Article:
Who Can Say No To Floppy Ears?
Happy Thursday, everyone!
First off, I have to say- I am so happy it is Thursday. I definitely thought today was Tuesday for some reason and was overly enthused that it was, in fact, Thursday. Next, I want to say that I am kicking off the return with a revival of something I wanted to start doing about twice a month and never got around to. So, without further ado, I give you…
Breed All About It!
This week we are going to focus on a breed that I was originally unfamiliar with- the Petit Bleu de Gascogne!
This rather ancient breed is similar to a hound of a nearly identical name, the Grand Bleu de Gascogne. This French breed’s most direct descendant is the St- Hubert Hound, or what is commonly known today as the Bloodhound. Originally breed to help hunters in the early BC era to find food, this breed excels at hunting game such as deer and rabbits. Although their name includes the word “Petit,” which is French for “small,” they are not small dogs. The word “Petit” instead refers to the size of game that they are bred and used to hunt.
As previously stated, this is not a small breed, despite the naming that would suggest otherwise. They are roughly forty to fifty pounds in weight and of medium build. Although perhaps not in line with the Gascogne’s ancestor, this breed is agile bodied; being described as long, smooth, and thin with finely traced muscles. As with most scenthound type breeds, they have square heads with long muzzles and the trademark hound ears and eyes; long and droopy ears with eyes that give the indication that they look tired. However, appearances are deceiving and this breed is fully alert, despite its tired hound dog appearance. Color wise, the Gascogne is typically seen with spotted grey and blue markings with a white belly, and may have a black masked head and blue spotting on their back.
Typically easy going, the Gascogne is happy to work as a team with whatever other dogs that it is paired up with. While some hounds are well suited towards being a singular hunting dog, the Gascogne excels in the pack setting. Due to an incredible sense of smell, this breed can detect and track even the faintest trail with ease. They have a very strong tracking instinct that tends to run away with them while on the trail or with an inexperienced pack or hunter. For this reason, it would seem that this breed did not step into the role of family dog easily. Their stubborn nature requires a dedicated and patient trainer and their stamina requires a great deal of exercise. With this breed, you must be consistent in training and be willing to dedicate the time that it will take to properly train, as well as the inner strength to stick to the rules and not allow the Gascogne to push them around.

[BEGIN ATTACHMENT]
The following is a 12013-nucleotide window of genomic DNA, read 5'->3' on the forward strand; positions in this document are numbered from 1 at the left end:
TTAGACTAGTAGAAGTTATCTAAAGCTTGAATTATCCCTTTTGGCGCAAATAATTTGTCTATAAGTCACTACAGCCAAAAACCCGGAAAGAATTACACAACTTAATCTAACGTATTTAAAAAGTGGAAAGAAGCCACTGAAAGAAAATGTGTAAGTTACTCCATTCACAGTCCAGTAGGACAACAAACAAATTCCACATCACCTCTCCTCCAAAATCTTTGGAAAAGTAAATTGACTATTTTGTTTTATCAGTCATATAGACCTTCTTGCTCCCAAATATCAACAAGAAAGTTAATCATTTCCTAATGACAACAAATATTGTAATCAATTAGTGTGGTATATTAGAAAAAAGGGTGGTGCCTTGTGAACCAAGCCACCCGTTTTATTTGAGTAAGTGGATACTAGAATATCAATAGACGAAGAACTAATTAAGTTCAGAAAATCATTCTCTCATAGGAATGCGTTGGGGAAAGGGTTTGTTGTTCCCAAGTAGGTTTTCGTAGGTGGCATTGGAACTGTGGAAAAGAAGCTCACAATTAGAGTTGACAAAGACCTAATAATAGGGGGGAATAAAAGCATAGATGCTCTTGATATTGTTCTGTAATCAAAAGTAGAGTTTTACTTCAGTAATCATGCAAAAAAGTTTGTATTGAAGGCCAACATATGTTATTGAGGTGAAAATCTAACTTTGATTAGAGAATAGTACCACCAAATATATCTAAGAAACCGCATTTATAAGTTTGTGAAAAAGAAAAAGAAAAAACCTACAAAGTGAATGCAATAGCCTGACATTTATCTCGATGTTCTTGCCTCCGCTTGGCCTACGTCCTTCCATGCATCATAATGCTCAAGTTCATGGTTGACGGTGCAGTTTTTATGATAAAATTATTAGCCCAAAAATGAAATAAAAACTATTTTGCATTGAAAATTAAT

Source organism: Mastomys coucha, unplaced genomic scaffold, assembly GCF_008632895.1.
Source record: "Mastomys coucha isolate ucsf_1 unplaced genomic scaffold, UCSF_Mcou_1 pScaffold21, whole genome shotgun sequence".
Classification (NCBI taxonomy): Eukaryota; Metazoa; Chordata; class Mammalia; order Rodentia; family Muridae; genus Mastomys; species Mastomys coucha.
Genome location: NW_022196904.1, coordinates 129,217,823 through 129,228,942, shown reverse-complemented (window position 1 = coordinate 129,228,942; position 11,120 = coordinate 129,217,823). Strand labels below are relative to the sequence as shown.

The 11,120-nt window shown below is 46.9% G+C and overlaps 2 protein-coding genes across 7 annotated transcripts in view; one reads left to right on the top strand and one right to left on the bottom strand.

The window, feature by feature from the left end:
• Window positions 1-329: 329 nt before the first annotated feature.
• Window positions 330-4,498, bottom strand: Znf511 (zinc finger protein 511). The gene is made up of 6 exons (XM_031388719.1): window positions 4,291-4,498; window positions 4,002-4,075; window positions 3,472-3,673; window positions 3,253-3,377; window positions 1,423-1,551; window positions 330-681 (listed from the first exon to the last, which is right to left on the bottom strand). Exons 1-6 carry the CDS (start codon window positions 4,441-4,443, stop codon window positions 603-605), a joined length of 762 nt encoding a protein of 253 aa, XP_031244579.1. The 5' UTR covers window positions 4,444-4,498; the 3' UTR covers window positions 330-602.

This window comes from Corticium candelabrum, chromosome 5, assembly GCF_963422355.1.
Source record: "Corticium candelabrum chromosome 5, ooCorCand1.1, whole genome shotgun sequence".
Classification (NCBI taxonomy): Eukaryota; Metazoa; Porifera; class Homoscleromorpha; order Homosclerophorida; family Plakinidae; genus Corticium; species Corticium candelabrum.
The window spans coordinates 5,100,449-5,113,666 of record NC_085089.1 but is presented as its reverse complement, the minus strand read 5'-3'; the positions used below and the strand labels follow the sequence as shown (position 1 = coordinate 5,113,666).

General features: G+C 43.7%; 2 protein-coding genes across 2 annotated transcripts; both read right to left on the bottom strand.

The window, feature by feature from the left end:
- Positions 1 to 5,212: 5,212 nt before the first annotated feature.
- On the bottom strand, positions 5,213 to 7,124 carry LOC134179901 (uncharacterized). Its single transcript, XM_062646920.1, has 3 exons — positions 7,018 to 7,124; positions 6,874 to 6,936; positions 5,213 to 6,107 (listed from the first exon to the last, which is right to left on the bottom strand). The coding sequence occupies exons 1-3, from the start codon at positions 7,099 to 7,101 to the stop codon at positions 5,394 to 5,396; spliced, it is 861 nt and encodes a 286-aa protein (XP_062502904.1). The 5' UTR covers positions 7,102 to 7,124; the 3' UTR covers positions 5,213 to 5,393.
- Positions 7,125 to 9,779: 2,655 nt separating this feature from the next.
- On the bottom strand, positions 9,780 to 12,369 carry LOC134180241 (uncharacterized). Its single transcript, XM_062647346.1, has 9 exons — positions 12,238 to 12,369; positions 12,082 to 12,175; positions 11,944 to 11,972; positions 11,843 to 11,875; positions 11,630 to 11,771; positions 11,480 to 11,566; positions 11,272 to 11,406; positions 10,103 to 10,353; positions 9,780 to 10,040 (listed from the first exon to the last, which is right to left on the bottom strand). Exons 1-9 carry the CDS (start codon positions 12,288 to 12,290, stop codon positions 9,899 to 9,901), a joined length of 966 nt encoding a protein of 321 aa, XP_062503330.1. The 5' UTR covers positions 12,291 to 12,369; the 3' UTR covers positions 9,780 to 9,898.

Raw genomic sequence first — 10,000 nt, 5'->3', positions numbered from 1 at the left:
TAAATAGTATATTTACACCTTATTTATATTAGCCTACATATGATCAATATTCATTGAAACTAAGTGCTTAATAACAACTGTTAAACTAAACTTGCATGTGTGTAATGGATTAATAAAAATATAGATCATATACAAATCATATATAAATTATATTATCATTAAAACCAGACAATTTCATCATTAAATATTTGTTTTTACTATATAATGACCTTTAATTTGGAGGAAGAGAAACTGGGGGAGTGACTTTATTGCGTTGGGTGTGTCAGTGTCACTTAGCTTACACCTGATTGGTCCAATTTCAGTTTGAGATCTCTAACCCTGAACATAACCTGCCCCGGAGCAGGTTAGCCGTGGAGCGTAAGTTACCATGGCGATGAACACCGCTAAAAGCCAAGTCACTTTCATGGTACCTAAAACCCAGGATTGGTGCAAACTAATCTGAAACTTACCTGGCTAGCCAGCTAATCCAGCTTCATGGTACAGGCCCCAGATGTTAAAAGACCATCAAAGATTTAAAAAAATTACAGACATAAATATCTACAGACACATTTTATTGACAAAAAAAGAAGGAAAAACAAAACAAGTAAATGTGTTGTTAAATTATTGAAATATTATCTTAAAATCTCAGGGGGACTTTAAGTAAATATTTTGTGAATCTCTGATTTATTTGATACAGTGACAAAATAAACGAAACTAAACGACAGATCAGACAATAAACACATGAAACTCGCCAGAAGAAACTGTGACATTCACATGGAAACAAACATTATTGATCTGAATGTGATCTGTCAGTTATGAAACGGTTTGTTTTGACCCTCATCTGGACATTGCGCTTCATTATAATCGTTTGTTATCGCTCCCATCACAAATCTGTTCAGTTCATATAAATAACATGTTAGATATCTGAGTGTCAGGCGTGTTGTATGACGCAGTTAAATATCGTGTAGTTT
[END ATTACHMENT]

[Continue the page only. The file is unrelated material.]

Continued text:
This section is going to be started out with the statement, “Not recommended for apartment life.”
The Petit Bleu de Gascogne is, first and foremost, a working dog. This is not meant in relation to what breed group he is recognized under, but rather his nature. The Gascogne is an active breed, bred for the specific job of hunting alongside a pack and a hunter. As such, they require a great deal of exercise due to an high stamina level. If you are looking for a companion for those extra-long hikes or walks, this breed will keep up with you easily. However, as with any breed, there are some issues that need to be addressed. If this breed is not exercised properly, they will become reckless- as would any person or animal who has nothing to do- and you may find that they entertain themselves in less than desired ways. Again, this breed is not the easiest to train into Obedience. If he were to find a scent on a walk that caught his attention, you might be hard pressed to bring back his focus.
The Gascogne has a short and dense coat that is easily brushed clean if cared for on a weekly basis. Bathing may be done on a monthly basis, or as needed depending on how much mud they get into. This breed has an average life span, living to be about 12 years of age. They have minimal health issues provided that they are given proper exercise and maintained on a healthy diet.
And there you have it! A new breed to add to the repertoire, the Petit Bleu de Gascogne is one that is rarely a common sight, but still is a fascinating breed with ancient origins. If there are any breeds that people would like to see covered or would like to learn a bit more about, feel free to drop me a line and I will get things queued up for the upcoming Breed All About It series!
Have a wonderful Thursday night and look forward to the weekend!